Understanding the difference between reduction and reduced...



 

First published Wine Searcher, April 2013



‘We’re not talking about reduction here, we’re talking about a wine that is reduced.’



I would imagine that Professor Gilles Revel, one of the most eminent teachers at Bordeaux’s oenology department, lost about half of the students attending his tasting class at this point. But he carried on regardless, trying to illuminate a point that is key to understanding about not only potential faults in wine, but also the process of making fine wine in the first place.



Richard Bampfield, MW, suggests that, ‘it’s a semantic issue in many ways – many people simply refer to good or bad reduction’.

Working out what exactly comprises good or bad reduction is, however, an area that causes plenty of confusion. So, let’s get the simple bit out of the way. The term ‘reduced’ is pretty much invariably referring to a wine fault. ‘Reduction’, on the other hand, is about the process of winemaking in a reductive (ie oxygen-free) environment, as opposed to one that uses oxygen as part of the process.



Even Louis Pasteur seems to have had his moments of confusion over this; stating at different points in his career both ‘oxygen is the enemy of wine’ and ‘oxygen makes the wine’.



What we can reasonably infer is that oxygen has both good and bad points when it comes to winemaking. Oxidation (which is going a little off the reduction/reduced point, but bear with me) is what you can clearly see if you leave a glass of wine in the kitchen for a day or two, and watch the color change, turning russet then brown. If a restaurant serves you a bottle of young sauvignon blanc that is already going brown even though it’s only a year old, you can pretty much guarantee that the cause is oxidation. But using oxygen during winemaking is also a specific technique essential in the production of, for example, sherry, Madeira, certain types of port, and ‘vin jaune’ from Jura.



The idea of reduction is essentially the opposite of oxidation. And it’s only when things are taken to an extreme – so when things become reduced beyond the point of no return – that it is a fault. In the scheme of things, all ‘normal’ fine wines are made in a reductive (read minimal oxygen) environment – and it is precisely that which allows wine to retain its fruity aromas and develop a bouquet as it ages. Small amounts of oxygen are needed at key parts of the process (most importantly at the beginning of fermentation, usually on day two, when oxygen encourages the yeasts to multiply), and can be used to, among other things ‘fix tannins’ during micro-oxygenation, but it can also be potentially harmful by causing, among other things, the development of acetic acid bacteria that can lead to the vinegar smell of a spoilt wine.



So, efforts are made to ensure oxygen stays away from the wine by the use of sulfur, inert gases, stainless steel tanks, and topping up of barrels. A reductive nose can be a beautiful thing, and is even linked by several researchers with the idea of minerality.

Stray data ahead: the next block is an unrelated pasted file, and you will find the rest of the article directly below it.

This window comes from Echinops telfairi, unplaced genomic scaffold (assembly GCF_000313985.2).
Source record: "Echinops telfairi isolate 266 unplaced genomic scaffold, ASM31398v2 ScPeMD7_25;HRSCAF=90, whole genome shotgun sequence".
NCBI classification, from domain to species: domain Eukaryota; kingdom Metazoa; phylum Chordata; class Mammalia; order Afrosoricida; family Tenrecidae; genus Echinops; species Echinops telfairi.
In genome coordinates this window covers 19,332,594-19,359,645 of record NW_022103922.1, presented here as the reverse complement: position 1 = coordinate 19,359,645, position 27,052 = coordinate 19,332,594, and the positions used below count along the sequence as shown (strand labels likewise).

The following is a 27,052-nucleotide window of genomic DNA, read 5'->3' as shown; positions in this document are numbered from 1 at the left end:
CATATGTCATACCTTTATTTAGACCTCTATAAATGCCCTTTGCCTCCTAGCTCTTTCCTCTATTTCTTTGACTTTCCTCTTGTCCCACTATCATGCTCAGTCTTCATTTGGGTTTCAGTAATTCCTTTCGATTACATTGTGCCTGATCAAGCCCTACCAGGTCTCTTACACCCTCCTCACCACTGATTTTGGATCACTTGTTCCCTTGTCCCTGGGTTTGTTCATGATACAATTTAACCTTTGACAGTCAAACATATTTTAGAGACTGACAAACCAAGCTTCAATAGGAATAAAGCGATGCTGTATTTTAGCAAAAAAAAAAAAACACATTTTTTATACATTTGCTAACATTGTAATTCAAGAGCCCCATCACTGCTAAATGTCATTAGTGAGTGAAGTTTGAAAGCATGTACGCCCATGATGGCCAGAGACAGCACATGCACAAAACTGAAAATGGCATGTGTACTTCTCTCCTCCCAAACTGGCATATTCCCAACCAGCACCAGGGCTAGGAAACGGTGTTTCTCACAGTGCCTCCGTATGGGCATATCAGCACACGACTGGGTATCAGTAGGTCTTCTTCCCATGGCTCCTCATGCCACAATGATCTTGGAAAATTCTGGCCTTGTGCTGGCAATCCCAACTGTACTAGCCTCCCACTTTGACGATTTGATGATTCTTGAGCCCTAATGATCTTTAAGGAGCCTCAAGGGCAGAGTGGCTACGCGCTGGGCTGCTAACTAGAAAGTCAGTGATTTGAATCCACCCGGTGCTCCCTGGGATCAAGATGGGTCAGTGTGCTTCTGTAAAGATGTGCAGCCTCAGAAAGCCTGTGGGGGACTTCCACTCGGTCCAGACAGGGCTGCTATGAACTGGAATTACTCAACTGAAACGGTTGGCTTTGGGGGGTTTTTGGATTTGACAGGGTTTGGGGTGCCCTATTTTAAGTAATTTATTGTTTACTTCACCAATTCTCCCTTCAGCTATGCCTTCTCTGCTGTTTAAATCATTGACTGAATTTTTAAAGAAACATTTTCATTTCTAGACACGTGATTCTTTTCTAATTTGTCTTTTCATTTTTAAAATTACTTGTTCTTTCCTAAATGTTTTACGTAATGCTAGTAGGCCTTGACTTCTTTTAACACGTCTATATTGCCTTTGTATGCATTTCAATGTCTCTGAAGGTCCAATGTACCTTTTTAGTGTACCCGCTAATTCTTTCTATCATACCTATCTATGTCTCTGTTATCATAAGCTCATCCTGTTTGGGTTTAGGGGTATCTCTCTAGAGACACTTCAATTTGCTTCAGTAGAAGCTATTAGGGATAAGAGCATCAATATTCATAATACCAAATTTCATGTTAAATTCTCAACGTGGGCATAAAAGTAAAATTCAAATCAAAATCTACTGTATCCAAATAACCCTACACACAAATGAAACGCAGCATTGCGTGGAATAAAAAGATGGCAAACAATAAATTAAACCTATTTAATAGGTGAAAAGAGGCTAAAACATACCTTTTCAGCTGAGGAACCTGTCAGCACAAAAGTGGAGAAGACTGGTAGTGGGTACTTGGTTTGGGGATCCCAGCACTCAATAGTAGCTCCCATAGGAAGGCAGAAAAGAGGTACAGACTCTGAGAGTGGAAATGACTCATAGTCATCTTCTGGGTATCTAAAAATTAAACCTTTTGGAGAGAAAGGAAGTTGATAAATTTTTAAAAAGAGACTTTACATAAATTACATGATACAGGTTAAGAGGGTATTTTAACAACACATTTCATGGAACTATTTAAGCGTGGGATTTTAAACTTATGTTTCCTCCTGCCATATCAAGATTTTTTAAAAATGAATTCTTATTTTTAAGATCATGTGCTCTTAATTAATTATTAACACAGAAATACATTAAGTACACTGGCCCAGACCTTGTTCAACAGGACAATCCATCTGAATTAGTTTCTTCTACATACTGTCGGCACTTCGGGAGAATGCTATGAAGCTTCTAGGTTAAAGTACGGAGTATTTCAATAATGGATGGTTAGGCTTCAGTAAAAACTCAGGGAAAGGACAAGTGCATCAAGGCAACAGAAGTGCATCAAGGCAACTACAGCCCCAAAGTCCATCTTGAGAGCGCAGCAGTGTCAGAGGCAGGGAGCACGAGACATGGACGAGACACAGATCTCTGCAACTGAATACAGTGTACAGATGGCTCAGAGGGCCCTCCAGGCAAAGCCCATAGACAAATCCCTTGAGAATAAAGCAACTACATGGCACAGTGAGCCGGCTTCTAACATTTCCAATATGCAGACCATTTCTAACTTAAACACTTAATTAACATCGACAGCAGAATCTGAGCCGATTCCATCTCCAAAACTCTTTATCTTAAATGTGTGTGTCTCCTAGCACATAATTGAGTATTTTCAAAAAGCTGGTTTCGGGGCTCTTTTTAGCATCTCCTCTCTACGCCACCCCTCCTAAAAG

The nose of a wine that is reduced (not reductive), in contrast. is a mess, smelling of anything from burning rubber to off-cabbage. This is because both reductive and reduced smells come largely from a group of volatile sulfur compounds known as mercaptans. Again, these molecules are not all bad. Another name for mercaptans are thiols, and sauvignon blanc aroma is largely made up of this family of molecules, that are responsible for mineral, flinty and gunsmoke aromas – as well as those of grapefruit and passion fruit and cat’s pee.



It’s worth underlining that not all mercaptans come from the use of sulfur in winemaking, so the common idea that excessive SO2 use causes reduction is not exactly true. Here’s where it gets a little complicated. Making a wine in a reductive environment encourages the development of smelly sulfur compounds, as well as the more desirable fruity and/or mineral ones. If over-reduction (ie heading towards reduced) smells occur before bottling, there is still time to add oxygen to correct the fault (although not so much that is becomes oxidized…). But as mercaptans are essentially unstable, it is perfectly possible that they can occur instead after bottling, leading to a wine that may have had a pleasantly reductive nose at bottling, but one that becomes reduced beyond return when in bottle (whether screwcap closures encourage this is a whole different subject, and again one that is filled with confusion).

Clare Tooley, international trade director at Direct Wines, and an MW student says, ‘As always with wine issues, it’s all about balance (too much/too little) and timing’.



Even without understanding the science behind these two terms, you’ll know the difference – a reductive nose may have a whiff of flint to it, but if it has tipped over to reduced, you will be almost unable to hold your nose over the glass for more than a few seconds. And once you’ve experienced that, the difference between these two seemingly inane pieces of wine vocabulary becomes crystal clear.